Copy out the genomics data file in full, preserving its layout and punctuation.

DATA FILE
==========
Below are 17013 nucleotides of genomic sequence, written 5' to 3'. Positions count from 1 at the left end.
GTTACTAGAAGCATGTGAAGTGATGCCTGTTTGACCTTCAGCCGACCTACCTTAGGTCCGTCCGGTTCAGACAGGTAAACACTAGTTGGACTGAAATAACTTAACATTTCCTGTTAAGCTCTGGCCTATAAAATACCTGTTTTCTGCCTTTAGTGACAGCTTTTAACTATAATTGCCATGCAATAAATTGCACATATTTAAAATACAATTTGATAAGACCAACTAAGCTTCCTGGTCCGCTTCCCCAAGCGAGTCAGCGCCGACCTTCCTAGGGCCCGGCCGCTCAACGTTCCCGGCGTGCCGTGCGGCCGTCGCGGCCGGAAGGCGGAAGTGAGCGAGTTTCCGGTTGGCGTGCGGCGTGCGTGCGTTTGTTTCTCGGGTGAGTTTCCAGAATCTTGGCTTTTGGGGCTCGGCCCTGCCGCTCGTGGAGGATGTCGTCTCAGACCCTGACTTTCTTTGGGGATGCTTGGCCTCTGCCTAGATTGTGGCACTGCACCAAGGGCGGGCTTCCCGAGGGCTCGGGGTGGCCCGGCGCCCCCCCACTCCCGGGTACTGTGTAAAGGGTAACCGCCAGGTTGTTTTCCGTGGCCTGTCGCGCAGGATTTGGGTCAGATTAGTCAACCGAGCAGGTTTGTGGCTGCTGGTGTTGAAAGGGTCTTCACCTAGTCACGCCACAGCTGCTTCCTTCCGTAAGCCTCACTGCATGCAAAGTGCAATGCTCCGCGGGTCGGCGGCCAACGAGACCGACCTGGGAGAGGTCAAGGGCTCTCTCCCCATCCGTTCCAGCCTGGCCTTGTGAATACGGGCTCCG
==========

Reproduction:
Below are 17013 nucleotides of genomic sequence, written 5' to 3'. Positions count from 1 at the left end.
GTTACTAGAAGCATGTGAAGTGATGCCTGTTTGACCTTCAGCCGACCTACCTTAGGTCCGTCCGGTTCAGACAGGTAAACACTAGTTGGACTGAAATAACTTAACATTTCCTGTTAAGCTCTGGCCTATAAAATACCTGTTTTCTGCCTTTAGTGACAGCTTTTAACTATAATTGCCATGCAATAAATTGCACATATTTAAAATACAATTTGATAAGACCAACTAAGCTTCCTGGTCCGCTTCCCCAAGCGAGTCAGCGCCGACCTTCCTAGGGCCCGGCCGCTCAACGTTCCCGGCGTGCCGTGCGGCCGTCGCGGCCGGAAGGCGGAAGTGAGCGAGTTTCCGGTTGGCGTGCGGCGTGCGTGCGTTTGTTTCTCGGGTGAGTTTCCAGAATCTTGGCTTTTGGGGCTCGGCCCTGCCGCTCGTGGAGGATGTCGTCTCAGACCCTGACTTTCTTTGGGGATGCTTGGCCTCTGCCTAGATTGTGGCACTGCACCAAGGGCGGGCTTCCCGAGGGCTCGGGGTGGCCCGGCGCCCCCCCACTCCCGGGTACTGTGTAAAGGGTAACCGCCAGGTTGTTTTCCGTGGCCTGTCGCGCAGGATTTGGGTCAGATTAGTCAACCGAGCAGGTTTGTGGCTGCTGGTGTTGAAAGGGTCTTCACCTAGTCACGCCACAGCTGCTTCCTTCCGTAAGCCTCACTGCATGCAAAGTGCAATGCTCCGCGGGTCGGCGGCCAACGAGACCGACCTGGGAGAGGTCAAGGGCTCTCTCCCCATCCGTTCCAGCCTGGCCTTGTGAATACGGGCTCCG